It was a weird morning; weird because it was very quiet. Obviously we never say the "Q word" whilst at work, we just ignore the elephant in the room. We chat away, drinking coffee, eating crap; all the while thinking ‘blimey it’s quiet'. We managed a nice breakfast in peace, a hot coffee and a newspaper. After 2 hours of relaxing we were finally sent a job! The cheek of it! There was only an address to go on so started trundling in the right direction:
“Diarrhea, really?! I’ve just eaten! Surely we will be cancelled?!”
Sure enough we were. Result! We pulled over and got back to the arduous task of doing nothing; sadly, this was short lived:
“66 year old female, diarrhoea & chest pain”
This stank to high heaven; not of diarrhoea, but of ‘been told you’re not having an ambulance quickly so ring back with chest pain-itis’. It’s a very common condition, and is a bi-product of a campaign telling people to call an ambulance if they get chest pain. It didn’t take long for people to realise that by saying those two magic words they would get an ambulance every time; quickly & regardless of age, sex, medical history. I believed the chest pain we were en-route to would be just that; a load of tosh (but I’ll stay open minded, ish!)
We pulled up outside of the block of flats; there was a huge grassed area, so we parked in the bus stop on the road and walked over. Because we were told chest pain and she was semi-elderly we took the chair with us, just in case. We made our way across the grass and up the stairs to the first floor. The door was ajar so we made our way in giving the obligatory ‘Hello, ambulance’.
To our surprise, there was a first responder on scene. His car wasn’t parked out the front so I assumed it was just us. He had a fed up, angry, dejected look on his face. He was kneeling on the floor in front of our patient who was sitting up in the chair.
“Hello guys, it’s not as given. This is Cheryl; she doesn’t have any chest pain or any diarrhoea for that matter. She has an appointment at the hospital for her eyes in 45 minutes and doesn’t fancy getting the bus. I was just explaining how this is an inappropriate use of the ambulance”
I think I still have a bruise on my chin from where my open mouth hit the floor. In the words of John McEnroe ‘YOU CANNOT BE SERIOUS?!’ Obviously I didn’t say that, but my jaw hitting the floor with a thud said it all!
“So can you take me to the hospital for my appointment then?”
“I’m afraid that isn’t what we do. We take patients with a medical need to accident and emergency and you have said you are not ill.”
There was a brief pause……
“I have some chest pain”
“You have chest pain?”
“OK, we’ll have to do an ECG etc here and then take you to accident and emergency where you will be booked in as a patient with chest pain”
“I don’t want an ECG but I do want to go to A & E”
We were powerless to do anything about it. She was playing the system and intending to self-discharge and get to her appointment. We are not allowed to refuse hospital to someone, let alone someone saying they have chest pain. She declined the offer of a chair and walked off to the ambulance. Oh, incidentally, the bus stop we had parked in was the stop for a direct route to the hospital main entrance. Oh, and she has a freedom pass.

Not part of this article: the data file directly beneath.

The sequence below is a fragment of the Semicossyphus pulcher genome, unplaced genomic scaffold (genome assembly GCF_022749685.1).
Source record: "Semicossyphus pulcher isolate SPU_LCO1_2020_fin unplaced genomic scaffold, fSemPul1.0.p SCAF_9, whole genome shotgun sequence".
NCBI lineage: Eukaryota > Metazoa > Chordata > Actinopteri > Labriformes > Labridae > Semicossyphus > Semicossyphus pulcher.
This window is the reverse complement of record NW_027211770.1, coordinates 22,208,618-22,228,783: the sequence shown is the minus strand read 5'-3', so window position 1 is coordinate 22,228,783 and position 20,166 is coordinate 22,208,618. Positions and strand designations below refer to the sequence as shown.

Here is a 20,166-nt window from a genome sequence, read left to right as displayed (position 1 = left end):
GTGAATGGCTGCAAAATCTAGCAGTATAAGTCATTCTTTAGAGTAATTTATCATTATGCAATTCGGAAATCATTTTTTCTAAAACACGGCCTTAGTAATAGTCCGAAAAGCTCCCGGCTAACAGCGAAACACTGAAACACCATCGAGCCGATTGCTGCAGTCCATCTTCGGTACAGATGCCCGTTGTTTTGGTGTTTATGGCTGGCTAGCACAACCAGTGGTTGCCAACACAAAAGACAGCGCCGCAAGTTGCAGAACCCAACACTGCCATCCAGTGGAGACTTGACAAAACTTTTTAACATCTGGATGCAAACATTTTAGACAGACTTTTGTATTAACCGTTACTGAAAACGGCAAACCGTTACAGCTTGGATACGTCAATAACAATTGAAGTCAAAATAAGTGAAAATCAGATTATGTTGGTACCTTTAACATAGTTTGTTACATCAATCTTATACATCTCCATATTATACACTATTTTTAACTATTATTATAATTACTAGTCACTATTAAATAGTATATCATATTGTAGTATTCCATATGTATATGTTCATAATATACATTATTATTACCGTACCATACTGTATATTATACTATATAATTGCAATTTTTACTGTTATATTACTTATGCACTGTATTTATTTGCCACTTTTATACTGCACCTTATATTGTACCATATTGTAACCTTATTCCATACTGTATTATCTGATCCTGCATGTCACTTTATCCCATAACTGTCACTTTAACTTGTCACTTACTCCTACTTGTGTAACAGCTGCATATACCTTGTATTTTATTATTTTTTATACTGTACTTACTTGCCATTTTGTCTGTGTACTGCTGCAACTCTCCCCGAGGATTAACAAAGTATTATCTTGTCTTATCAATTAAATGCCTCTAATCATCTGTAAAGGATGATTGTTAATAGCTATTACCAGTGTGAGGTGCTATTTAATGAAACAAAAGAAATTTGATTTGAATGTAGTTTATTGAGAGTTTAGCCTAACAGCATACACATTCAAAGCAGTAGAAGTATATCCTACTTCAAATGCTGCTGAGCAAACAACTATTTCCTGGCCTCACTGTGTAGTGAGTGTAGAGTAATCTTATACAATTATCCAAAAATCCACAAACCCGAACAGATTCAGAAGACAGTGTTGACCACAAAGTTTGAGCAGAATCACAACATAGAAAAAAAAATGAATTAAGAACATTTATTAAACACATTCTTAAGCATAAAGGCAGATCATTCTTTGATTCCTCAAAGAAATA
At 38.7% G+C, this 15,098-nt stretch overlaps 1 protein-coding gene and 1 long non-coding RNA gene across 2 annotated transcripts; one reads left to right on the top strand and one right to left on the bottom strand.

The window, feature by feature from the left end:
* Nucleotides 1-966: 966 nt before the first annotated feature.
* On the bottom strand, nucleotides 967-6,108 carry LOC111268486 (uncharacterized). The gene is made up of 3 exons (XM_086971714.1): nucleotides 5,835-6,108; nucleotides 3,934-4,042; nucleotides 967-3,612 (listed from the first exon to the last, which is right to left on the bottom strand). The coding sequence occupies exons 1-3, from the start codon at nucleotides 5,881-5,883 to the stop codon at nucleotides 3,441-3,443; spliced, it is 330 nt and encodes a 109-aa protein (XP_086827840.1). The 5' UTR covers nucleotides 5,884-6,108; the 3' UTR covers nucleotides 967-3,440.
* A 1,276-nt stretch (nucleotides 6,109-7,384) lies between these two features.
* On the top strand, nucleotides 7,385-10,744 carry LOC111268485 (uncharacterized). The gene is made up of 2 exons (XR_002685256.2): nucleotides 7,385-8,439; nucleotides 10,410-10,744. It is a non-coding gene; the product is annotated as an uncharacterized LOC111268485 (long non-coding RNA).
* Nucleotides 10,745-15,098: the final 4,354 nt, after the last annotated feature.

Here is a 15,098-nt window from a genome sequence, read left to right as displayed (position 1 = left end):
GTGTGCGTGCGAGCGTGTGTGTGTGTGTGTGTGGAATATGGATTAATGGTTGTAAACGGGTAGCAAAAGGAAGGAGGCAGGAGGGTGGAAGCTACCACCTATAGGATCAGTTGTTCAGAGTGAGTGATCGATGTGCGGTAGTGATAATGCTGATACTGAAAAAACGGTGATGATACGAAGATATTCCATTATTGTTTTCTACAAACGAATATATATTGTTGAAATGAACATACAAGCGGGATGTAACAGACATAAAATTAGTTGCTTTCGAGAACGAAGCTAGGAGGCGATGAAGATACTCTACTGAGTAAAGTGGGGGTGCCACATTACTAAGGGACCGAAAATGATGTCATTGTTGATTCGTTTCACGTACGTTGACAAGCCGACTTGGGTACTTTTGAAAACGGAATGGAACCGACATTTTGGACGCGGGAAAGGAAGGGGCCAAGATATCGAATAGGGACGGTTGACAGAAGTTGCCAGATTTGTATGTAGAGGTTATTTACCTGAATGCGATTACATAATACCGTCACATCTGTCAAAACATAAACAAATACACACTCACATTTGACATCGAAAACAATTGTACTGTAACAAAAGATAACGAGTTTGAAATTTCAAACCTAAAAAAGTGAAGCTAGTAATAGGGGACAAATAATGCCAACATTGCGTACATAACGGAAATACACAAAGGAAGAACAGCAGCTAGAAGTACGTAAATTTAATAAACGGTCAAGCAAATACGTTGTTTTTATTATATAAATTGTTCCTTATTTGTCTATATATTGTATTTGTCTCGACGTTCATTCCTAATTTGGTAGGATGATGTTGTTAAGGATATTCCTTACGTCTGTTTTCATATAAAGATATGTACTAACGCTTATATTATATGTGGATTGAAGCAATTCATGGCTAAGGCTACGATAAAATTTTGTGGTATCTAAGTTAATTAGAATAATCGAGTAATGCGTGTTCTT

“Couldn’t you have got the bus?”
“I didn’t fancy it”
“...Or a taxi?”
“That costs £16”
We drove to hospital in silence while I wrote the most sarcastically professional paperwork I could muster. As we arrived, I said:
“How’s the chest pain now?”
Hmmm, funny that! We took her into A & E, her appointment now 15 minutes away. I could sense she was waiting for an opportune moment to leave, luckily for us A & E is nowhere near the eye clinic and she needed directions. I gave a full handover to the nurse in charge. The whole time I was talking she was glaring at the patient.
“Where is your appointment?”
“At the eye clinic”
The nurse walked over the phone, looked at the list of phone extensions, picked up the handset and dialled.
“Hi there, we have Cheryl Smith (not her real name) in A & E with chest pain, can you cancel her appointment please………thank you”
She came back over to us:
“Right, your appointment has been cancelled, you can wait in the waiting room until your name is called, just be aware, it’s a 4-6 hour wait.”
With that, she signed my paperwork and walked off.
VICTORY!! Now why can’t we get away with stuff like that?! Her face was a picture, she whined and moaned, swore and shouted but it all fell on many sets of deaf ears.
Age is no excuse for bad behaviour and this is all this job was; bad behaviour. She simply called 999 to use us as a taxi. Seriously though, what can you do when someone plays the system like that? As a service, or as individual clinicians, we are in a very grey area when it comes to refusal of an ambulance or refusal of conveyance. We end up playing another game of ass -covering and passing the buck simply because that is what we are told to do, or realistically, not doing so is more than our job is worth. Until decisions are made at a high level, and I don’t mean ambulance management, I mean government level, nothing will change. This is a national policy problem and not something we can fix with well-placed lectures. Needless to say, I had an epic rant afterwards and spent the rest of the shift well and truly riled by the whole thing!